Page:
Book Arts Collaborative: Rediscovering the Purpose of Books in a Digital Age

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It started with six Ball State University students: a couple of seniors, a journalism major, a creative writing major, a freshman and a student who was a week late to registration. For them, Mondays, Wednesdays and Fridays during the fall semester of 2017 meant inky hands and carpooling.

Located in downtown Muncie, Indiana, Book Arts Collaborative was their newsroom away from the Unified Media Lab on campus. Stories were told through the postcards they ran through the printing press. Designs were created through the decorative paper and colored waxy thread they used to sew together the pages of a book or journal. Once they were invested in their own projects, pitches were tossed across the room from their workstations which were wherever they laid their tools that day.

This Immersive Learning Class was designed to study the shift of journalism’s abandonment of movable type from a front row seat. During the exploration of this dying art form, an appreciation for what came before them arose and began to further mold them into the writers they are today. Read more below to see the documentation of their journeys as young printers in this foreign world.

Rediscovering the Purpose of Books in a Digital Age                                                                                                                                                                                                       By: Gordon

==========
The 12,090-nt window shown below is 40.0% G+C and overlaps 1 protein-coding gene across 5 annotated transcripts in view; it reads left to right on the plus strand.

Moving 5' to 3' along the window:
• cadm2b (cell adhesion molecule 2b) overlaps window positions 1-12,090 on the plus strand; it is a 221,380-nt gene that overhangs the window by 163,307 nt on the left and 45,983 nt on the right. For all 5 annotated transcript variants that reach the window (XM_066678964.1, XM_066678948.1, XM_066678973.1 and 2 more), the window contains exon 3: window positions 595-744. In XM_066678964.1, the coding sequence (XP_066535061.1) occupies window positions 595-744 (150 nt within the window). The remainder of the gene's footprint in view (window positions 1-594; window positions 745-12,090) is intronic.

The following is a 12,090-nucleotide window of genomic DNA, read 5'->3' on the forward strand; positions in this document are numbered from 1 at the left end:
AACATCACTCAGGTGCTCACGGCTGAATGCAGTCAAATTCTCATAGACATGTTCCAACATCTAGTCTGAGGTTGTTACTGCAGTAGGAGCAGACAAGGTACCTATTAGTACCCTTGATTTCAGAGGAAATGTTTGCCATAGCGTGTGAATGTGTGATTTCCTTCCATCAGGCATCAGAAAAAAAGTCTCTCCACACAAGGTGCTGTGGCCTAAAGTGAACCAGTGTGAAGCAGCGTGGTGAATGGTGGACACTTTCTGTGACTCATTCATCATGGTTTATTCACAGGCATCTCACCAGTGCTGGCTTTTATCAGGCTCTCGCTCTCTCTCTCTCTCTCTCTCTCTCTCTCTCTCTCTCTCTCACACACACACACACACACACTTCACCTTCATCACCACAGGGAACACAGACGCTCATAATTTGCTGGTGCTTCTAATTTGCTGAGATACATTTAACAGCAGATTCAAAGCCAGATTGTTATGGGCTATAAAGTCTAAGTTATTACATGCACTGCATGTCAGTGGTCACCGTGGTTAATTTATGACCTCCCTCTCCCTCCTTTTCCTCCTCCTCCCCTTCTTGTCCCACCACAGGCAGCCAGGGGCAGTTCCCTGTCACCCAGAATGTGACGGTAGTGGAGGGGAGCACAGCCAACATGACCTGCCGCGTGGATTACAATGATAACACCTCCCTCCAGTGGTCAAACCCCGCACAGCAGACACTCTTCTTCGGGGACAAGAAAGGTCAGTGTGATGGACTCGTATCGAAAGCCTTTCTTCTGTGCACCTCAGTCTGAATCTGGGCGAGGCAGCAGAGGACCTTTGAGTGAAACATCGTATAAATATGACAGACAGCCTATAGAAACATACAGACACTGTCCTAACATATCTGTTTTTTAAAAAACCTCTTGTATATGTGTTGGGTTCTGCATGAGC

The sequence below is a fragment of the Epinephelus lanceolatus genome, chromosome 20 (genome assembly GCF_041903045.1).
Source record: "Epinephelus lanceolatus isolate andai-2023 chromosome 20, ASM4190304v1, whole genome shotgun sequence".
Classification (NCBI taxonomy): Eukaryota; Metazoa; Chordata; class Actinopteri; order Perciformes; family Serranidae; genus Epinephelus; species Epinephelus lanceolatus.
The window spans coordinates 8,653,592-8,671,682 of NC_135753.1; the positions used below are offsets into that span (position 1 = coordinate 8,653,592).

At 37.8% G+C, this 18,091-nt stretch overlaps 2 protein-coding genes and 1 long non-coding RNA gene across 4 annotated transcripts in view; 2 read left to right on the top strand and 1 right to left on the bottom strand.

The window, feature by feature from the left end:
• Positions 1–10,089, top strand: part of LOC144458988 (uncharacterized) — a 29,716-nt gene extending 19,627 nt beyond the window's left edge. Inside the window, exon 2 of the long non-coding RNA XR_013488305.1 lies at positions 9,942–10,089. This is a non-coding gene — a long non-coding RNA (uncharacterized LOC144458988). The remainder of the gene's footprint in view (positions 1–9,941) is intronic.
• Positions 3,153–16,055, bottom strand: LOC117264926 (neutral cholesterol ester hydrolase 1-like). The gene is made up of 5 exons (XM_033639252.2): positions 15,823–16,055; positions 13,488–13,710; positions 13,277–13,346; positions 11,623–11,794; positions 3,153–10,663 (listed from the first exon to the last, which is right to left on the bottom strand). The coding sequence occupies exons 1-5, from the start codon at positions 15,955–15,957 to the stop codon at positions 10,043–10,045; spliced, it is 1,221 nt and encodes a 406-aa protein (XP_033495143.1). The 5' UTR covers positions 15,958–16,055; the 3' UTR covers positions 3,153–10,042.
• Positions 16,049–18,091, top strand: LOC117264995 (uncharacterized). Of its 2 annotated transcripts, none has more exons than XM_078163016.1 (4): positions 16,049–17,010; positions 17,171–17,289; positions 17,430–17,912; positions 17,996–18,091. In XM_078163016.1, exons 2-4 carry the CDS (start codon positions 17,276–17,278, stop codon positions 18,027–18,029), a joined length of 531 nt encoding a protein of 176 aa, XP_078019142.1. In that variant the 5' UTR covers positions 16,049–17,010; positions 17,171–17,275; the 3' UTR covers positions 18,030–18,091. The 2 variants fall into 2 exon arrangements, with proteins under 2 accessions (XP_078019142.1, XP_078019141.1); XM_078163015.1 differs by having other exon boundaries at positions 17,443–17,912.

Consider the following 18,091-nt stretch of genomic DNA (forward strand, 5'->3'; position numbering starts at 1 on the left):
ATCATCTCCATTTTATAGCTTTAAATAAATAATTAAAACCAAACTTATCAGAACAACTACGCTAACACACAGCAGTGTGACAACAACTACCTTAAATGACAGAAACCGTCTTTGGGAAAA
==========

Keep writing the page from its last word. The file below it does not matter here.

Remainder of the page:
It’s like learning an instrument.

That’s how Abby Smith Rumsey, a historian of ideas, described the arts of book binding and letterpress printing.

The musician learns to play, and others benefit from the sound’s beauty. In this same way, bookbinding and letterpress printing teach the learner a craft while those who use the products can appreciate their aesthetic.

Rumsey is the author of “When We are No More: How Digital Memory Will Shape Our Future,” in which she explores how technological developments have changed humans’ ways of recording memories, from cave paintings to the cloud-based systems society has today. Printing and binding, she said, have their purpose in this continuum.

When it comes to books, Rumsey said, technology forced people to reconsider what books are good for.

“Book sales have risen again,” Rumsey said. “They’re going up, and profits of publishing companies are going up. E-books, however, are plateauing. So it isn’t that we don’t need books anymore; it’s that this new technology has challenged us to think more deeply about what books are good for and what books are not good for.”

An example of what books aren’t good for is as encyclopedias and dictionaries, Rumsey said. Because the information in these databases changes quickly, books must be updated constantly. The development of online databases has made this easier, and printing these things has become a burden.

However, Rumsey said, books are wonderful for non-fiction because people still prefer to read it in hardback. And, according to a 2016 Pew Research Center survey, Americans still prefer printed books to e-books and audiobooks.

“The technology has a way of helping us understand in retrospect what books are good for and what books are not good for,” Rumsey said. “And now that we know what e-books are good for and what they’re not good for, what digital formats are good for and what they’re not good for, we now see in bold relief the special assets and values that books have that no other technology can begin to get close to.”